Strider receives American Cancer Society Graduate Scholarship in Cancer Nursing Practice

MSN student is recipient of two-year, $20,000 award
By Jimmy Creed

Allison Strider, BSN, is the University of Alabama at Birmingham (UAB) School of Nursing’s first graduate student pursuing a Master of Science in Nursing (MSN) to receive a prestigious American Cancer Society Graduate Scholarship in Cancer Nursing Practice.

The award, which supports graduate students pursuing a master’s degree in cancer nursing or doctorate of nursing practice, will provide her a $10,000 stipend in each of the next two years.  

Strider, who is in the Adult-Gerontology Primary Care Nurse Practitioner with Oncology Subspecialty Track, said she was stunned to receive this kind of support. 

Strider Allison headshotAllison Strider“My love for the nursing profession began in high school when I first learned about the roles of the nurse and the advanced practice nurse in health care,” Strider said. “I decided then my goal was to become an advanced practice nurse and my goal today is the same as it was 10 years ago.

“This Graduate Scholarship in Cancer Nursing Practice from the American Cancer Society will help me reach that goal of providing comprehensive care to those with cancer as an adult oncology nurse practitioner.”

Even before nursing school, Strider worked as a patient care associate with a focus on gynecology and oncology. She is currently a staff nurse at the Bone Marrow Transplant Intensive Care Unit at UAB Hospital and has plans to further her education at the doctoral level.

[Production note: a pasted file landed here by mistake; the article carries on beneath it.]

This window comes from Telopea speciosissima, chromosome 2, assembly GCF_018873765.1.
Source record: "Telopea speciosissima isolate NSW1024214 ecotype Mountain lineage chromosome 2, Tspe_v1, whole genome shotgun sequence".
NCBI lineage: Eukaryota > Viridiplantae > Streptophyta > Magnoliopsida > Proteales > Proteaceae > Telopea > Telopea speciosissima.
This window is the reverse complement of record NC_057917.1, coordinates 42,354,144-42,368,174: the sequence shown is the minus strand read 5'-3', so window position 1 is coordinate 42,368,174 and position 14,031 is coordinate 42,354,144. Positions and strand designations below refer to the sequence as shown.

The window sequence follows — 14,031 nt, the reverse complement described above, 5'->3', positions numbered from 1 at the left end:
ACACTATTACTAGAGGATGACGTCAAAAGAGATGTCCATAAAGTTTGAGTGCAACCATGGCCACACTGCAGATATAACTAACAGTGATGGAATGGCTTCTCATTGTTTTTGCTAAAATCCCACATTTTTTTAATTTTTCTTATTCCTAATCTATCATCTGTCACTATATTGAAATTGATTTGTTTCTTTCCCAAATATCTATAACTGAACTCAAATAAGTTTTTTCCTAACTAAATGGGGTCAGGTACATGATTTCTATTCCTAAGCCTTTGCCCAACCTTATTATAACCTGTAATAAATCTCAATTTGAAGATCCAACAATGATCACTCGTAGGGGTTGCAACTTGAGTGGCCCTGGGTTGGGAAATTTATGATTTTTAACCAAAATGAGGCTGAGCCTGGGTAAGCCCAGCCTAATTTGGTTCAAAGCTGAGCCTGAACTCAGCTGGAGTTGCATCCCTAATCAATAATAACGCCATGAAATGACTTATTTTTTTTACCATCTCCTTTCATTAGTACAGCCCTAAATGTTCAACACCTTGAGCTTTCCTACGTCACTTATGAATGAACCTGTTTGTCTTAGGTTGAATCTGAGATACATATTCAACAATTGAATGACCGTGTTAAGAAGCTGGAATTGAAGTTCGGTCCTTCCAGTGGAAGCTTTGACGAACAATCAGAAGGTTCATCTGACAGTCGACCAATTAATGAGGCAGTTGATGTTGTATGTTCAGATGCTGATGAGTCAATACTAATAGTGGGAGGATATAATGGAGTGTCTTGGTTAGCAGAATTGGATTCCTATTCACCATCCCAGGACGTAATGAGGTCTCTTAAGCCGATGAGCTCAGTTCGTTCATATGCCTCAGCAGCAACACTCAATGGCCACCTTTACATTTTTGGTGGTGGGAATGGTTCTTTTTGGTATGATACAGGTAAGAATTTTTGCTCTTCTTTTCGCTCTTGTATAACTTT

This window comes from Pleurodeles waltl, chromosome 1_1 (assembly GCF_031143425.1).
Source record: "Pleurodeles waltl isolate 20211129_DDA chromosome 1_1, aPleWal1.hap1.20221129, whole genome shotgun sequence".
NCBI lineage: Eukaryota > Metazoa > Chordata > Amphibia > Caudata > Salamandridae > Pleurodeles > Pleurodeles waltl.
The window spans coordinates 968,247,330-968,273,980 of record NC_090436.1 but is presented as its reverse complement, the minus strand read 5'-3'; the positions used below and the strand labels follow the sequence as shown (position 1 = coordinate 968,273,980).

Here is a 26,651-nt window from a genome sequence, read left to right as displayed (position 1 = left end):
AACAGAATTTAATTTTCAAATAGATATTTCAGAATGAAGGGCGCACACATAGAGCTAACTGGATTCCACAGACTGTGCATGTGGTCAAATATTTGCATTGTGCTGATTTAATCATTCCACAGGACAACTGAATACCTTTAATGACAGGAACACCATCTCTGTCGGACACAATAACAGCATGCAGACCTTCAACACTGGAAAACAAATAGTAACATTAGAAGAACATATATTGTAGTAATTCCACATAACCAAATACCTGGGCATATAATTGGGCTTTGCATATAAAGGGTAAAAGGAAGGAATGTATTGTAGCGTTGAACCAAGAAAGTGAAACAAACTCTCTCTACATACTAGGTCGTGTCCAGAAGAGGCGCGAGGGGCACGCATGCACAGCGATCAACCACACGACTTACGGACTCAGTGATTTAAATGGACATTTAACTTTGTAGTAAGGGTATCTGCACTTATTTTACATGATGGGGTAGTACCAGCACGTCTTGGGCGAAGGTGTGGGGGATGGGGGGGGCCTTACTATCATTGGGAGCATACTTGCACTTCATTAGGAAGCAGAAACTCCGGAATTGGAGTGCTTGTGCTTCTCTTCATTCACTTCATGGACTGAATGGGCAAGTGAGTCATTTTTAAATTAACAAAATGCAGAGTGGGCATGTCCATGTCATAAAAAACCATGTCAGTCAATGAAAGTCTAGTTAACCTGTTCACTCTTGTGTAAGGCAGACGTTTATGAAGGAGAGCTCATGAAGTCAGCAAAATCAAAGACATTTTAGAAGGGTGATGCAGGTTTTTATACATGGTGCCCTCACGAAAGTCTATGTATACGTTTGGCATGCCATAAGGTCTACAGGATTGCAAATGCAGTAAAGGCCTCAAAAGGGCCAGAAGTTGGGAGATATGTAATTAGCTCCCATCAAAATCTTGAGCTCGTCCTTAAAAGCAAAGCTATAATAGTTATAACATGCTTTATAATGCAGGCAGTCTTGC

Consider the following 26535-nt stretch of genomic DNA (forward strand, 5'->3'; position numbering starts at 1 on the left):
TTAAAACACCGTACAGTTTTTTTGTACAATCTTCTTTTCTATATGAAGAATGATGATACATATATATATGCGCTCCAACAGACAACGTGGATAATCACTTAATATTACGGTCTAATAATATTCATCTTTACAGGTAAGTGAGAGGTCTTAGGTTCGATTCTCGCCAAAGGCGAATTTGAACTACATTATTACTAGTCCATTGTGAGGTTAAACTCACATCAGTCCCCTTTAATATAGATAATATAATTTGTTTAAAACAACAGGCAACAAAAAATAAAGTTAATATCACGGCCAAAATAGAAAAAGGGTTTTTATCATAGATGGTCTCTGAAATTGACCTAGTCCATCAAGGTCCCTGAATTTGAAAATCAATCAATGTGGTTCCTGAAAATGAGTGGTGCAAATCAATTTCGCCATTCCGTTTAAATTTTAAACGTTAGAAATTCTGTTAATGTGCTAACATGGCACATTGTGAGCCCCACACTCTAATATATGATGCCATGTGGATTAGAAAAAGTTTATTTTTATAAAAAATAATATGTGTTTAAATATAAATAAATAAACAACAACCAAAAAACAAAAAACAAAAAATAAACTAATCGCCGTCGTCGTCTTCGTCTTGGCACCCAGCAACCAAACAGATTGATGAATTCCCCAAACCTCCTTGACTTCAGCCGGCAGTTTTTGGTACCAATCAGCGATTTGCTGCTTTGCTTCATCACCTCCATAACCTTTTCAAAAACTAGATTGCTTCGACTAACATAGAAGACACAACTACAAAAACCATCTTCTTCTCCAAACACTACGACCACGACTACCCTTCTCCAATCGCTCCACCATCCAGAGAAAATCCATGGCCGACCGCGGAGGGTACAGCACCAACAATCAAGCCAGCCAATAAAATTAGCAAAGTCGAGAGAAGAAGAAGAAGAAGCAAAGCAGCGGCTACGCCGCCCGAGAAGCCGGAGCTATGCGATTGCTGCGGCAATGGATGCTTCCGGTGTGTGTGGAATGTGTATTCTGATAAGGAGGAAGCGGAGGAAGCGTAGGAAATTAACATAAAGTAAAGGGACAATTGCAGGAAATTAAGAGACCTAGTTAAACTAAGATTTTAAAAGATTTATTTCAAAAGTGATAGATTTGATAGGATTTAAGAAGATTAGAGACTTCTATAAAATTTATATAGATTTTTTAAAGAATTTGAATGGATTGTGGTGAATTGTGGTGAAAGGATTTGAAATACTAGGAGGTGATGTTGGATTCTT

“I got my first job in the oncology field, and I fell in love with it,” Strider said. “I plan to continue my education and obtain a doctoral degree with a specific emphasis in education and cancer treatment therapies. This American Cancer Society award will not only help me accomplish one of my short-term goals, it will pave the way for future professional endeavors.”

Those will also include more involvement in cancer research, particularly in the area of treatment measures and symptom management, and someday becoming a nurse educator.

“Over the next two years I would like to become a more active participant in research being done with bone marrow and hematopoietic stem cell transplants and pursue more research opportunities in symptom and side-effect management,” Strider said. “Another goal is to use my education and experience in oncology to teach future students at both the undergraduate and graduate levels and to be a resource for those pursuing careers in oncology.”

As with any nurse leader, Strider’s ultimate focus is on providing the best possible health care for her patients.

“I have learned through my experience caring for people undergoing cancer treatment that thorough education and emphasis on quality of life can increase compliance with treatment regimens and decrease patient and family anxiety,” Strider said. “My ambition is to provide this level of care to my patients and explore more ways to include these aspects into all cancer care.

“I am very excited and very appreciative of the support the American Cancer Society has given me to work towards my goals.”
Read 11422 times Last modified on July 26, 2016

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